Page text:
Watches and boxes are as common a combination as ham and eggs or fish and chips. No matter how (in)expensive the watch is you buy, you get a box. I still remember getting my first serious watch on the brink of the new millennium. It was a Seamaster Professional, and at that time, Omega delivered these in (faux) red leather boxes with a cream interior. As it was my first, that box was part of the magic, the experience of knowing that you are getting something special.
Ever since I have developed a certain duality toward watch boxes. As I got further in my collection career, with more watches added, I needed a closet just to store the boxes. While often luxurious, many watch brands also tend to make them rather large, while the vast majority of them only hold a single watch. This gives them very little practical use other than to transport the watch from the store or boutique to your home. Some are also true works of art, with my favorites being made from polished wood. The most amazing one I have ever seen came with Blancpain’s iconic 1735, the Grande Complication, which the brand launched in 1991. It was made out of different colors of exotic leathers placed in an intricate pattern. However, as amazing as they are, the chances are that they will end up in a closet rather sooner than later.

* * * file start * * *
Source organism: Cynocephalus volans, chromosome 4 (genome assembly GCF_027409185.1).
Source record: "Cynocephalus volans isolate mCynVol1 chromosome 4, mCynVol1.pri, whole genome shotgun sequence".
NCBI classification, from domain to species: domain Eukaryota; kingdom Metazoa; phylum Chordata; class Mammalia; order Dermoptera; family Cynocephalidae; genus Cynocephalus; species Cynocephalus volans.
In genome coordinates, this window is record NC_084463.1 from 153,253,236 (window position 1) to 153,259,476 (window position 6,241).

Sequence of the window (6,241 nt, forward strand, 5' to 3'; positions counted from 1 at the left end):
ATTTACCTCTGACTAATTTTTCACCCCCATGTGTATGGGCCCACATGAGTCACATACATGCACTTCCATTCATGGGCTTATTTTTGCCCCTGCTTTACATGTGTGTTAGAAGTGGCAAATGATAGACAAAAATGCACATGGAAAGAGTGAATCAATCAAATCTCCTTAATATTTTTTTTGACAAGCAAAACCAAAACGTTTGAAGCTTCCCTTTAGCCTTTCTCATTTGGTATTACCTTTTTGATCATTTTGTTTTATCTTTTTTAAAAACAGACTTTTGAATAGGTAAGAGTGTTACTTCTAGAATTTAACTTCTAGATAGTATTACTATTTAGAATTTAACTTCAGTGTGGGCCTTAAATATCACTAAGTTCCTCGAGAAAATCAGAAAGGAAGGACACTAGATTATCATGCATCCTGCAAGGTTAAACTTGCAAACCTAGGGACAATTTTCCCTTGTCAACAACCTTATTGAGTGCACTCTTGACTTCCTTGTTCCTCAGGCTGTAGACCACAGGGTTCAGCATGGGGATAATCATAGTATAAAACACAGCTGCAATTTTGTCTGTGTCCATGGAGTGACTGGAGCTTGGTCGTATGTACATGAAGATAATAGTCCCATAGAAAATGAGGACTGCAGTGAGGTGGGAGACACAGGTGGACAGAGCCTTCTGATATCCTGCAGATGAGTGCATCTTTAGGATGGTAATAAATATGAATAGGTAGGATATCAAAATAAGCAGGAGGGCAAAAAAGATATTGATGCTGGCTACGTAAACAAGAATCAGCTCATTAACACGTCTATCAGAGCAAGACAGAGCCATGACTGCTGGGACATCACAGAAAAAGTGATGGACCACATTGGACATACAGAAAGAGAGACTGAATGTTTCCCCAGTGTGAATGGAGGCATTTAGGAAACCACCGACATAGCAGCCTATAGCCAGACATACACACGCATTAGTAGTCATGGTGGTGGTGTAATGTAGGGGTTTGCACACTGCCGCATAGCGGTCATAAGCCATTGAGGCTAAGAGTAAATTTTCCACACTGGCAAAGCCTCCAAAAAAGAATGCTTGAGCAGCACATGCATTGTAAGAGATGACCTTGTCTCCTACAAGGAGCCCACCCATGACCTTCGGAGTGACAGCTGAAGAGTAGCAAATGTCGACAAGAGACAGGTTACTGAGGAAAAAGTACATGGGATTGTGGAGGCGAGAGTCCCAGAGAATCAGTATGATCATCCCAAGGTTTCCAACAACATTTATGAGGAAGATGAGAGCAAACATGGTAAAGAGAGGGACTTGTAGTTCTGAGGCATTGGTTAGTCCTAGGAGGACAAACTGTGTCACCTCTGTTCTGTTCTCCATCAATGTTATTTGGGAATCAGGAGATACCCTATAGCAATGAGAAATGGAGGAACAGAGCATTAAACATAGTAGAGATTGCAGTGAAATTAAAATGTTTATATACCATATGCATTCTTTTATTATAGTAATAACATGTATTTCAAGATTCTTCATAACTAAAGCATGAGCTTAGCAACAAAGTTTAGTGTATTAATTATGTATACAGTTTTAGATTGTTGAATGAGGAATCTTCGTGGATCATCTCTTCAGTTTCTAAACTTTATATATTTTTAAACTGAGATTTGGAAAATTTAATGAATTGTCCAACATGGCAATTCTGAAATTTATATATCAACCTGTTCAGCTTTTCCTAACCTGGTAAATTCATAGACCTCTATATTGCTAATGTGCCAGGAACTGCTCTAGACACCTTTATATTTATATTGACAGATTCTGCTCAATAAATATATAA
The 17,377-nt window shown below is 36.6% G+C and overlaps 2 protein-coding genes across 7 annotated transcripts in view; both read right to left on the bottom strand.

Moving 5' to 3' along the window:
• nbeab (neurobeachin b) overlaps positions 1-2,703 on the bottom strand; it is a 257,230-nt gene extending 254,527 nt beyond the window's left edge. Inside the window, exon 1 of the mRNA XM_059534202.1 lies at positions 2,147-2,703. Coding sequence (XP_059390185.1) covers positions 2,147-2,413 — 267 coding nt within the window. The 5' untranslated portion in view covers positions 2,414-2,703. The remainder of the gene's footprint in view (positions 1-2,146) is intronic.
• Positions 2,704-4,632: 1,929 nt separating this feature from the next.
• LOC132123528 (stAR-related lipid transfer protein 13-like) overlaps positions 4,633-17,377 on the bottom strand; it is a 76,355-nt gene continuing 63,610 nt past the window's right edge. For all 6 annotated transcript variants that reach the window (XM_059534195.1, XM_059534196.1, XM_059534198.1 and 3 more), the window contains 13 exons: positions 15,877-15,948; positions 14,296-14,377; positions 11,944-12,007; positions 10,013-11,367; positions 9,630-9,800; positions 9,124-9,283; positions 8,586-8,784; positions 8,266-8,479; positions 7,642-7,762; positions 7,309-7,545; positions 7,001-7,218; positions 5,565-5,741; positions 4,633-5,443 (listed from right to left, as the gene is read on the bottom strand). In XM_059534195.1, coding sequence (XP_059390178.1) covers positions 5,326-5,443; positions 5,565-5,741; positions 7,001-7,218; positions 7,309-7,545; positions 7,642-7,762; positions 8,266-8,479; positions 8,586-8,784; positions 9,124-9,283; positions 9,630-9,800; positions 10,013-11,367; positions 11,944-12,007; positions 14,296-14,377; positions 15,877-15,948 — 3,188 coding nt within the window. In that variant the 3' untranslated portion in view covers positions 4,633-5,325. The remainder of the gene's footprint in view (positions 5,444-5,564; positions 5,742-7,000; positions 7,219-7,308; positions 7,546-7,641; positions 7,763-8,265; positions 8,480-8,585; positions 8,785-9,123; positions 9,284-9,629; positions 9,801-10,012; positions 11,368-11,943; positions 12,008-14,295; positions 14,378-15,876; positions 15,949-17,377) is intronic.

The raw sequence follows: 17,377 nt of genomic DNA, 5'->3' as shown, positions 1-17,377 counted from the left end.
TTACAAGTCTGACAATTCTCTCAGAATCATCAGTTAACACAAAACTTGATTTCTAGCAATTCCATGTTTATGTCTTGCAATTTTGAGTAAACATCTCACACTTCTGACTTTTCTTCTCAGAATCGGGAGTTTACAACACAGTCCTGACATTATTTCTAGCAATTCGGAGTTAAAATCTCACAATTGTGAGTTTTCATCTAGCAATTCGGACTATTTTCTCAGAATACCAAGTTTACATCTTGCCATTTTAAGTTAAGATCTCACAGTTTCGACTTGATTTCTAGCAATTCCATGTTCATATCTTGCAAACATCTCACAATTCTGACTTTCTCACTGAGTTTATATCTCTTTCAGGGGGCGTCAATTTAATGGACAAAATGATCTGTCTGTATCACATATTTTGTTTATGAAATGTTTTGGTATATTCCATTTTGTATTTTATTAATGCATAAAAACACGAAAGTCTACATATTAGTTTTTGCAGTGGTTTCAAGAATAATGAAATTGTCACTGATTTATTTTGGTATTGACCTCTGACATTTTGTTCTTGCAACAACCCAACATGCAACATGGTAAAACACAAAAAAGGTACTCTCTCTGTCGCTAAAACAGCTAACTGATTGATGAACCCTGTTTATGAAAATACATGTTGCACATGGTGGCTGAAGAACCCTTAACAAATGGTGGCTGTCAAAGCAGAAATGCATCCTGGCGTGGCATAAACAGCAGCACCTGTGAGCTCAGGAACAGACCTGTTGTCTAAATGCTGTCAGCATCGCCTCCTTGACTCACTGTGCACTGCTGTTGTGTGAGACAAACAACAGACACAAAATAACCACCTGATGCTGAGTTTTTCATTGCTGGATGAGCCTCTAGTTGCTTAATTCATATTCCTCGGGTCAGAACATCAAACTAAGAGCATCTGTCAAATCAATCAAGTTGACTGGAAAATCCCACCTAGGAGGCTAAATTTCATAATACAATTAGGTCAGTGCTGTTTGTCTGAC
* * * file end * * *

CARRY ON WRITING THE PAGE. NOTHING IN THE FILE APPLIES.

That all being said, they remain an important aspect of the experience. While I am sometimes not that happy about the space that it takes to store them all, it is also a fact that boxes (and papers) make it easier to sell a watch if you ever want to. What brands perhaps can do, is think about how they can make their packaging just as special but just a bit more practical. I recently purchased a Squale that came in a very nice travel roll made from soft leather. There was room for two watches and some extra straps. Opening it felt every bit as memorable as if it was in a box, but this type of packaging I will actually use.
What is your opinion about watch boxes? Let us know in the comments!